Primary amongst those are “standards of excellence”. It seems that citizens here are fond of pointing out that things are different here than anywhere else, and hide behind this excuse as a reason not to adapt, to grow, to think freely or differently.

One issue of note with this ingrained way of thinking is that many think it requires the government, or the corporate world, or education system to change the way ‘things are done’, and in response you hear such lofty phrases as ‘the need for entrepreneur spirits’ and ‘teaching creative thinking’ and ‘thinking out of the box’ as if such innovations come from organisations instead of individuals.

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You see, doing business here, I’ve found that if things are not done in a proscribed and pre-outlined manner, if a structure is not imposed from the top down, the individual soon becomes lost, unable to cope with the unknown. Constantly bombarded with instructions to conform to standards, the individual is unable to set their own standards, so powerless have they been left by ‘group think’.

But the world is changing right under their feet. Singaporeans of all races I’ve spoken with this past month have all told me that their society is governed in such a way that they cannot function without direction, without orders, without standards to measure themselves against. In post-communist countries, this was called the ‘wall in the mind”.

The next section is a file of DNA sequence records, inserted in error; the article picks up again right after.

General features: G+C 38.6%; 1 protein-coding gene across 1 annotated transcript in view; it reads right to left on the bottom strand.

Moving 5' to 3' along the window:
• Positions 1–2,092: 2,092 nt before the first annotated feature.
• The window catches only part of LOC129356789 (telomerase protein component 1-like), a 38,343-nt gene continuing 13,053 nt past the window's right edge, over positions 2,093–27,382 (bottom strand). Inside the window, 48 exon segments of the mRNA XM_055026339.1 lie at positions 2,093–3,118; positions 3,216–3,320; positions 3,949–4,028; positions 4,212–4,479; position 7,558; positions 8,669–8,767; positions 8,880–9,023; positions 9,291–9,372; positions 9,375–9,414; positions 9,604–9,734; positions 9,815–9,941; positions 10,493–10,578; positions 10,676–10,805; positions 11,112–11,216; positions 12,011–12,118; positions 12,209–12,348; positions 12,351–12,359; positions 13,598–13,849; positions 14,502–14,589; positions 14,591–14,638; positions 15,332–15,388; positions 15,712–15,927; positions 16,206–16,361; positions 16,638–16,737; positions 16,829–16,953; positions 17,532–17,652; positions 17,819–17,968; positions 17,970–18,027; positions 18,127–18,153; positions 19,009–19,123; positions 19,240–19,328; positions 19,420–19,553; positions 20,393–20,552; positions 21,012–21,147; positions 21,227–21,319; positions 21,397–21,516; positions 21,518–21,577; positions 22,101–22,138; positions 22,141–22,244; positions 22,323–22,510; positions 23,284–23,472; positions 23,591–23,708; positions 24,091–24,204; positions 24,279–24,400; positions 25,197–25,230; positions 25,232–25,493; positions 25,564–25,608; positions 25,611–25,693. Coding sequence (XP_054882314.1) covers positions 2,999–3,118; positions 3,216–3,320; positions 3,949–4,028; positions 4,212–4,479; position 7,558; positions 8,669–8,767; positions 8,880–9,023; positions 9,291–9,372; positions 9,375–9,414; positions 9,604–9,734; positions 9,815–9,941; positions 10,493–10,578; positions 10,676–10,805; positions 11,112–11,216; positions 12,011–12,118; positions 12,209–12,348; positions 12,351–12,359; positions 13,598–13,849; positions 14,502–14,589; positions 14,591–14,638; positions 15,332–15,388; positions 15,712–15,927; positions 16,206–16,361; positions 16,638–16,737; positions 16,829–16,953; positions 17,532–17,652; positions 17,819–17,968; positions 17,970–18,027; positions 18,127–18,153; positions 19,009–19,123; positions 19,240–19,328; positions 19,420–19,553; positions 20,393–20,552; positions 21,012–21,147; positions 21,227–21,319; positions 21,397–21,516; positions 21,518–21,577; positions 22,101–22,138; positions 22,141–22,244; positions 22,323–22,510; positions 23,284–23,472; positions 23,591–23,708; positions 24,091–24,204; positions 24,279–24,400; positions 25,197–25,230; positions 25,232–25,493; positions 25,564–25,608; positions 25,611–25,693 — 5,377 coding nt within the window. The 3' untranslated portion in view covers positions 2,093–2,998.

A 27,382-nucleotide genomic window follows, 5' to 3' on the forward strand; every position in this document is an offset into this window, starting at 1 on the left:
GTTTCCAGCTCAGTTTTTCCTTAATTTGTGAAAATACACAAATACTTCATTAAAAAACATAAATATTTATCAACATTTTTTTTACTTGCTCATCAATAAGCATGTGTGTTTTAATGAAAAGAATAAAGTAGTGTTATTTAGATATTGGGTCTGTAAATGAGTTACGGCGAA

The average worker here, left to his own devices, soon settles into a pattern of chaos, inactivity, a ‘not my job’ mentality that threatens this country’s very future due to the many innovative countries, whose citizens, while poorer, have become more creative in finding solutions to their needs.

These yearning masses WILL outpace any culture that lacks the ability to think on their feet, to adapt to changing situations, to grow as individuals. Hopefully the opening up of the world will expose more locals to just how truly global they can be, the question is however to be found if they will be forced to adapt, or if they will proudly but ignorantly find succour in the excuse that “this is the way things are done in Singapore”. The way how things are done in the world today threatens to leave Singapore in the dust of irrelevancy.

As a boy, in scouts, I learnt a lesson that stayed with me throughout my life; that leaders should not be measured by the number of followers they have, but by the number of leaders they create. For a real leader makes himself unnecessary as he teaches those in his charge how to think and function for themselves, to their fullest potential. A weak leader makes himself too necessary, so that his or her absence brings the whole order down.

So how about it? Are you qualified to live your own life? Only you can decide the standards that will guide you!

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